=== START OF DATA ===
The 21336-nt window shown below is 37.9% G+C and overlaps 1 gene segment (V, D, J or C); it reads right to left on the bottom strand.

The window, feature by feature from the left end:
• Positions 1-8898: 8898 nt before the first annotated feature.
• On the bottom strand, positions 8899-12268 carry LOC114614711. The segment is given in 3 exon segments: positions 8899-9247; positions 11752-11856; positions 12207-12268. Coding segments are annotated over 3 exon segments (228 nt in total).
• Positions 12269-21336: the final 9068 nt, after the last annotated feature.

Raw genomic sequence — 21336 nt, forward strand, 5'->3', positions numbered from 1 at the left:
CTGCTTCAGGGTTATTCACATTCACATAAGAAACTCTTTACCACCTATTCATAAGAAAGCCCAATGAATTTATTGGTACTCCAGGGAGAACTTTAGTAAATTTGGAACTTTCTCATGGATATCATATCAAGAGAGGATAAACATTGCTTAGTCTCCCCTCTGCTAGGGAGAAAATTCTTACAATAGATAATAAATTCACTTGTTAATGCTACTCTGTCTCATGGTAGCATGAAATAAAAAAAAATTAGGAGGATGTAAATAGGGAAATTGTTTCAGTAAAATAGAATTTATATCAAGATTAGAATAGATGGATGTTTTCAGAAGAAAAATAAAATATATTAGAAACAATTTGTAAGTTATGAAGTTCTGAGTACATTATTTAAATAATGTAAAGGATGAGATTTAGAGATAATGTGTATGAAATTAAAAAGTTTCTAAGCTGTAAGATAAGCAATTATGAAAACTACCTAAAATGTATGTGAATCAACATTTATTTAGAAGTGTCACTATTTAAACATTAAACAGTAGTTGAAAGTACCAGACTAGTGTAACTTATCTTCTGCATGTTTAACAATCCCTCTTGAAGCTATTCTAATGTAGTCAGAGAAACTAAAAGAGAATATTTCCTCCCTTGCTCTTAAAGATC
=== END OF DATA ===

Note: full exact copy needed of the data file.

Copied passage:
The 21336-nt window shown below is 37.9% G+C and overlaps 1 gene segment (V, D, J or C); it reads right to left on the bottom strand.

The window, feature by feature from the left end:
• Positions 1-8898: 8898 nt before the first annotated feature.
• On the bottom strand, positions 8899-12268 carry LOC114614711. The segment is given in 3 exon segments: positions 8899-9247; positions 11752-11856; positions 12207-12268. Coding segments are annotated over 3 exon segments (228 nt in total).
• Positions 12269-21336: the final 9068 nt, after the last annotated feature.

Raw genomic sequence — 21336 nt, forward strand, 5'->3', positions numbered from 1 at the left:
CTGCTTCAGGGTTATTCACATTCACATAAGAAACTCTTTACCACCTATTCATAAGAAAGCCCAATGAATTTATTGGTACTCCAGGGAGAACTTTAGTAAATTTGGAACTTTCTCATGGATATCATATCAAGAGAGGATAAACATTGCTTAGTCTCCCCTCTGCTAGGGAGAAAATTCTTACAATAGATAATAAATTCACTTGTTAATGCTACTCTGTCTCATGGTAGCATGAAATAAAAAAAAATTAGGAGGATGTAAATAGGGAAATTGTTTCAGTAAAATAGAATTTATATCAAGATTAGAATAGATGGATGTTTTCAGAAGAAAAATAAAATATATTAGAAACAATTTGTAAGTTATGAAGTTCTGAGTACATTATTTAAATAATGTAAAGGATGAGATTTAGAGATAATGTGTATGAAATTAAAAAGTTTCTAAGCTGTAAGATAAGCAATTATGAAAACTACCTAAAATGTATGTGAATCAACATTTATTTAGAAGTGTCACTATTTAAACATTAAACAGTAGTTGAAAGTACCAGACTAGTGTAACTTATCTTCTGCATGTTTAACAATCCCTCTTGAAGCTATTCTAATGTAGTCAGAGAAACTAAAAGAGAATATTTCCTCCCTTGCTCTTAAAGATC